8. Bob Bly said:

    Edward: I maintain that you don’t. I have never had a plan — and a further confession, I have never had or set any goals. I was always, and still am, driven by the writing: ideas for books, promotions, and articles I want to write come to me unbidden, I write them, and make millions doing so. It won’t make me Carlos Slim rich. But I am happy and we have all that we need.

  9. Chris Lake said:

    I think I distinguish between a business plan, with budgets and profit goals, and a to-do list. My accounting system will tell me what I’m earning and who owes me money; my personal checking account will tell me if I’m making enough money. If not, I’d better work harder, find better clients, etc. My to-do list helps me keep track of not just what is due today and tomorrow but the big ideas that I want to work on for my own business.

    Part of the fun of freelancing is the flying by the seat of our pants. :)

  10. Tim Summers said:

    I am glad to hear someone say this; however, in the tech industry, which I am in, you cannot try to get funding without an overrated business plan.

  11. Bob Bly said:

    Tim: I maintain that the only reason for one of these overblown plans is to convince venture capitalists, banks, and others to give you funding, which is why I prefer businesses that can be grown and funded through sales revenues and do not require borrowing.

  12. Juho Tunkelo said:

    Bob’s right on the money. These big, bold, graphics-laden business plans are mostly to convince others that there’s a plan. Not so much to actually follow it.

    I’ve yet to see a startup that fulfilled their plans in any significant way. The curse of ‘free money’ will do that to anyone.

  13. Suzanne Ryan said:

    I am delighted to hear this confession. I am waaay too right-brained to organize a business plan and stick to it. The idea of doing that makes me feel boxed in.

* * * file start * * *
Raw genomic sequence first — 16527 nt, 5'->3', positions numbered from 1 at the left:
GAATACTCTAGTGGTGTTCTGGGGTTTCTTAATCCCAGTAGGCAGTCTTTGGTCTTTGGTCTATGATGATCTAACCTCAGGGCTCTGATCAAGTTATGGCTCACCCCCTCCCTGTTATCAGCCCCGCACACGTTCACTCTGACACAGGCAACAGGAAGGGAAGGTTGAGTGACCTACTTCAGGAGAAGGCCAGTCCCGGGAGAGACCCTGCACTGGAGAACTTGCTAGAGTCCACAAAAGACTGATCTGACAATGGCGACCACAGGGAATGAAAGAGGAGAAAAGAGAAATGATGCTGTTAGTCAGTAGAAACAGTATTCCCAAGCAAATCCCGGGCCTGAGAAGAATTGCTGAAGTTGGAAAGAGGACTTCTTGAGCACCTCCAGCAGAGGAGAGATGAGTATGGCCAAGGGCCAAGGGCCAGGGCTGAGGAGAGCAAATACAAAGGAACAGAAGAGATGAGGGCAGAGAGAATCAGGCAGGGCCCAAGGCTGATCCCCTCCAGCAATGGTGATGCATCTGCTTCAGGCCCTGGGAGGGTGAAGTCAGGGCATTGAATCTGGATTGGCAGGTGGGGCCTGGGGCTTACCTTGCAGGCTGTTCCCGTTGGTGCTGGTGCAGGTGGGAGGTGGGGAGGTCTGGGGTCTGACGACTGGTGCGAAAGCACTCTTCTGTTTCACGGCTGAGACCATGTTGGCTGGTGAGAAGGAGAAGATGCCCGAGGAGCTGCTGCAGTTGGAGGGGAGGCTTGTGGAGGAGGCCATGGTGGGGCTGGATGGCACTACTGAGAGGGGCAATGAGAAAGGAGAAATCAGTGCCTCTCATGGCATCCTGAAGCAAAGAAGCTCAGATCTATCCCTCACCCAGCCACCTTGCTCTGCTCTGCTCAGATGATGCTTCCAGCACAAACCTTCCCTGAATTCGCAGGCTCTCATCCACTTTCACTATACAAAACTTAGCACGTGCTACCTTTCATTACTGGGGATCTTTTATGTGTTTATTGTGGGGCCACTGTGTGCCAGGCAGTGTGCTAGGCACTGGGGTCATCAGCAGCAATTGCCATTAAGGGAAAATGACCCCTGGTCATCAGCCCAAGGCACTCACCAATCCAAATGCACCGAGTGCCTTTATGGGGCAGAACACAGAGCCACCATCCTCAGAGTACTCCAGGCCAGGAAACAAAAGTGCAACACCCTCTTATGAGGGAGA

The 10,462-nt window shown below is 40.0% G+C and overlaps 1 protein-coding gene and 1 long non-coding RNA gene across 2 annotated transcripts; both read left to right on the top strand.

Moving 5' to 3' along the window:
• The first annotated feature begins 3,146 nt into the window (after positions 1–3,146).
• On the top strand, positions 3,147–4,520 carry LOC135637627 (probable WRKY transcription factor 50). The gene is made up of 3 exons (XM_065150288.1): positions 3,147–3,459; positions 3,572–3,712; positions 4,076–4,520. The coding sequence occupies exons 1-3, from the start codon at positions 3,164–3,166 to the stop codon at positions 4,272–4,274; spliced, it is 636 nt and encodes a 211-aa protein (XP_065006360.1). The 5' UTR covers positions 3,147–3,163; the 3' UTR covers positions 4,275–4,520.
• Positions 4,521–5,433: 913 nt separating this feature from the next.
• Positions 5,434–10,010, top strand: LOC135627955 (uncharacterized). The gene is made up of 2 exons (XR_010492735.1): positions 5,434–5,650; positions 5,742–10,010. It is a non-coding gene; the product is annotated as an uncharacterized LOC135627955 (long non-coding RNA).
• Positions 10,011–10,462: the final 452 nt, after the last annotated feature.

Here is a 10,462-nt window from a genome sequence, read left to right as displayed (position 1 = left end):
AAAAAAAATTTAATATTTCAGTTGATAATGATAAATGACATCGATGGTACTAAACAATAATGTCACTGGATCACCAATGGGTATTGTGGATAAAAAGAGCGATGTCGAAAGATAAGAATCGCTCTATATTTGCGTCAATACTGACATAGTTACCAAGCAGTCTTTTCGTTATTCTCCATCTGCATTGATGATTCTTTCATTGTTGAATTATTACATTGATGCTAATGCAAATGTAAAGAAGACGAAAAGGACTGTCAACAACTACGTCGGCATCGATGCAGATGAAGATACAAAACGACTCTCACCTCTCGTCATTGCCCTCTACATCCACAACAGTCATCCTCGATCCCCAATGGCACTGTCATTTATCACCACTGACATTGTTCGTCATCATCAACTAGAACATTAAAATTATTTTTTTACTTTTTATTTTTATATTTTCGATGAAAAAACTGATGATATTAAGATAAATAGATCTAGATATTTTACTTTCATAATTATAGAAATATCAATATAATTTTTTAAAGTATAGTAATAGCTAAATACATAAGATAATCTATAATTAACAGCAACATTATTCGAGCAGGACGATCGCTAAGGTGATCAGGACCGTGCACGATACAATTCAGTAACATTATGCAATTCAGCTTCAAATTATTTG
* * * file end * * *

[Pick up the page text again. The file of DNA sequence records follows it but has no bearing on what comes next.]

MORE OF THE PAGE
I think the only time a business plan is truly necessary is before you start a business and you need a business loan from a bank or a gift from a venture capitalist.

    If I could find one of those angels to fund my business, however, ….I’d write myself up a business plan in a heartbeat! :-)

  14. Phil Christe said:

    Business plans are like mission statements. Useless. Why would my prospects care one wit about my “plans?”

  15. govind said:

    Well you may not call it s business plan but I’m sure you had in mind an idea of where you wanted to get and some plan of how to get there – or was it all instinctive?

    But yes,sadly, having a formal business plan does NOT guarantee having a good ‘map’.

    But it helps you to articulate your map to yourself, don’t you thnk?

    Govind

  16. Steve Slaunwhite said:

    I love planning. I can happily while away the hours sipping a Starbucks and scratching out my dreams on paper.

    But if a plan doesn’t become action, quickly, then it’s useless.

    I think all too often planning is just hesitation — or worse, procrastination — in disguise. There’s something to be said for Nike’s motto.

    The most effective plan I make is the one where I decide what I’m going to do TODAY… and then do it.

  17. Joseph Ratliff said:

    Bob,

    Business plans are like meetings…

    If you have to have one…make it short, sweet, and to the point.

    9 times out of 10 though, you could just be taking action on a quick daily, weekly, monthly plan.

    Guess the banks need one though.

    Joseph Ratliff

  18. Janice said:

    Every minute spent in planning saves 10 minutes in execution.

  19. Bob Bly said:

    Or, Janice: every day spent “planning” means another day you are TALKING about making money rather than actually making it.

  20. Zach said:

    Bob,